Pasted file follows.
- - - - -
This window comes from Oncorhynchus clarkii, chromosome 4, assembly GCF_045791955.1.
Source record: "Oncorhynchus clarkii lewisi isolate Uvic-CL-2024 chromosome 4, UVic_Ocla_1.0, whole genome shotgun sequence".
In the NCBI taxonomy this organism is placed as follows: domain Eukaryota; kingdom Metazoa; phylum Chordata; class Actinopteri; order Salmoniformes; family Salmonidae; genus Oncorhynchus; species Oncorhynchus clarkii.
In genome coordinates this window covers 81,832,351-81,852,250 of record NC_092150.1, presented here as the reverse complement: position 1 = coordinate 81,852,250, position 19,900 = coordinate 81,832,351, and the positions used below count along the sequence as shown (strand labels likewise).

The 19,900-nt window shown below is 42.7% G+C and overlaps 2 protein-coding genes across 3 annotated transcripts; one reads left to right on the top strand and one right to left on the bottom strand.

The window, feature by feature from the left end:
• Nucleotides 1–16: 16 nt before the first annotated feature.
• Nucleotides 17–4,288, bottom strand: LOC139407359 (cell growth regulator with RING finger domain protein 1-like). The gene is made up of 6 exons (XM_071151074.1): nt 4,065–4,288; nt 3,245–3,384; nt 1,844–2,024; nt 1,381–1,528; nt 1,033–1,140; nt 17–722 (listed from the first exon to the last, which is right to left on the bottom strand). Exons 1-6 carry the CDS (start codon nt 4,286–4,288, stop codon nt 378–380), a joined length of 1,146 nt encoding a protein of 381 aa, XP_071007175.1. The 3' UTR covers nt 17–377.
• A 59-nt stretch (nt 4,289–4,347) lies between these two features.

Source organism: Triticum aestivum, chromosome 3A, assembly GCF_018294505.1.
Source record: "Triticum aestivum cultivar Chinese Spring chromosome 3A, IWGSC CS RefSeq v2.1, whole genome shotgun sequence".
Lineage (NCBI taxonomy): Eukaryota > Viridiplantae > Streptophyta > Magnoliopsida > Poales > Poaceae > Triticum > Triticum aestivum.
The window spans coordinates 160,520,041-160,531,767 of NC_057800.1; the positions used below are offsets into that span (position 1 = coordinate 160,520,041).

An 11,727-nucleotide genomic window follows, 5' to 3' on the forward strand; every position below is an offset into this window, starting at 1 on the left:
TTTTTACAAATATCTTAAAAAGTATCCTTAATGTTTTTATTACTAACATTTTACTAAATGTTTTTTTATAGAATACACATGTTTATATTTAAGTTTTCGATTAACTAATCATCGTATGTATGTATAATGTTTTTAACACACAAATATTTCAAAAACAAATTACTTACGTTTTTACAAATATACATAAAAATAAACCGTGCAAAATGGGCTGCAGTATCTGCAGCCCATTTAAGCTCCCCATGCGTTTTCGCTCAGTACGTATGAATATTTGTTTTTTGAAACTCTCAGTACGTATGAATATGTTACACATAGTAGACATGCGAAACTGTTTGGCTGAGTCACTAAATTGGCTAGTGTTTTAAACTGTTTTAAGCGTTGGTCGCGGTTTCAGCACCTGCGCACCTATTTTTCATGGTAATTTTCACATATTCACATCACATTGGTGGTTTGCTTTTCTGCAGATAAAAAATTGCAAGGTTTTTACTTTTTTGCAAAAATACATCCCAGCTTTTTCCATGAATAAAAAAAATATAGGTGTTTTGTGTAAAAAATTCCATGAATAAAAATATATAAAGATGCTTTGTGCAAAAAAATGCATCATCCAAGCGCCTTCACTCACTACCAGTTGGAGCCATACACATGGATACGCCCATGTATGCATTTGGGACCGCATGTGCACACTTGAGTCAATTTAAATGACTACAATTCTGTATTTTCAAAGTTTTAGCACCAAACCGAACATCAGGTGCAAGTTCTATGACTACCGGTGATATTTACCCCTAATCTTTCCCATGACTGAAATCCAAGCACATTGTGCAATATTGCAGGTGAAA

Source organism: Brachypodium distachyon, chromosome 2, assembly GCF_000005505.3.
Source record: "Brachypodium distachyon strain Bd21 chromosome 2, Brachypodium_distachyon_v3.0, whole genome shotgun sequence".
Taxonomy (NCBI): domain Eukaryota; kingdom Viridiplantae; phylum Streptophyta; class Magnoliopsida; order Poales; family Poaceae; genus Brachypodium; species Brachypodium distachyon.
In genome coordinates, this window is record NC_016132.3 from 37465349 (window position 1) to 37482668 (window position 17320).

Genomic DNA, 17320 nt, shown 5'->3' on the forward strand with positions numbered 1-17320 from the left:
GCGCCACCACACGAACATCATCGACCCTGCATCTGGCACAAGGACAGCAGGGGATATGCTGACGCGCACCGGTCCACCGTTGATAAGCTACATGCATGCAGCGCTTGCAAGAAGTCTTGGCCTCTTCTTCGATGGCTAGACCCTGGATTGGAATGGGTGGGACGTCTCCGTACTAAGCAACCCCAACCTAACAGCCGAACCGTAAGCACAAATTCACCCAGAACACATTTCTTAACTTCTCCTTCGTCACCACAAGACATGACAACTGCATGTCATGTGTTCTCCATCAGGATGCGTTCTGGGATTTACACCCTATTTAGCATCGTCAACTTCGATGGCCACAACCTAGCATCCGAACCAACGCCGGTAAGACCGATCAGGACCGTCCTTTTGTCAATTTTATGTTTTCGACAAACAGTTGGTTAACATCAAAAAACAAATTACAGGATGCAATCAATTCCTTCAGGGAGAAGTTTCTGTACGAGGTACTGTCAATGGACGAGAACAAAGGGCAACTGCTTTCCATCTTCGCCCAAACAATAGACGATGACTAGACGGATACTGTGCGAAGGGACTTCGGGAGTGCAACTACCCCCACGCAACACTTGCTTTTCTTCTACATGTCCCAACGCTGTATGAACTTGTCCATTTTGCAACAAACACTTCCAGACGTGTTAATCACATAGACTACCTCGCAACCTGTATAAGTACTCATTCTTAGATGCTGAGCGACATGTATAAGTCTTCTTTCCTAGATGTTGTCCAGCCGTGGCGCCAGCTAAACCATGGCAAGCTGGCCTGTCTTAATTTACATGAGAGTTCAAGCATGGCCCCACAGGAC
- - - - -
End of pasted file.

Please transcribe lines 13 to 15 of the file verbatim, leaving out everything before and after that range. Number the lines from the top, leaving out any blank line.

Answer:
The window spans coordinates 160,520,041-160,531,767 of NC_057800.1; the positions used below are offsets into that span (position 1 = coordinate 160,520,041).

An 11,727-nucleotide genomic window follows, 5' to 3' on the forward strand; every position below is an offset into this window, starting at 1 on the left:
TTTTTACAAATATCTTAAAAAGTATCCTTAATGTTTTTATTACTAACATTTTACTAAATGTTTTTTTATAGAATACACATGTTTATATTTAAGTTTTCGATTAACTAATCATCGTATGTATGTATAATGTTTTTAACACACAAATATTTCAAAAACAAATTACTTACGTTTTTACAAATATACATAAAAATAAACCGTGCAAAATGGGCTGCAGTATCTGCAGCCCATTTAAGCTCCCCATGCGTTTTCGCTCAGTACGTATGAATATTTGTTTTTTGAAACTCTCAGTACGTATGAATATGTTACACATAGTAGACATGCGAAACTGTTTGGCTGAGTCACTAAATTGGCTAGTGTTTTAAACTGTTTTAAGCGTTGGTCGCGGTTTCAGCACCTGCGCACCTATTTTTCATGGTAATTTTCACATATTCACATCACATTGGTGGTTTGCTTTTCTGCAGATAAAAAATTGCAAGGTTTTTACTTTTTTGCAAAAATACATCCCAGCTTTTTCCATGAATAAAAAAAATATAGGTGTTTTGTGTAAAAAATTCCATGAATAAAAATATATAAAGATGCTTTGTGCAAAAAAATGCATCATCCAAGCGCCTTCACTCACTACCAGTTGGAGCCATACACATGGATACGCCCATGTATGCATTTGGGACCGCATGTGCACACTTGAGTCAATTTAAATGACTACAATTCTGTATTTTCAAAGTTTTAGCACCAAACCGAACATCAGGTGCAAGTTCTATGACTACCGGTGATATTTACCCCTAATCTTTCCCATGACTGAAATCCAAGCACATTGTGCAATATTGCAGGTGAAA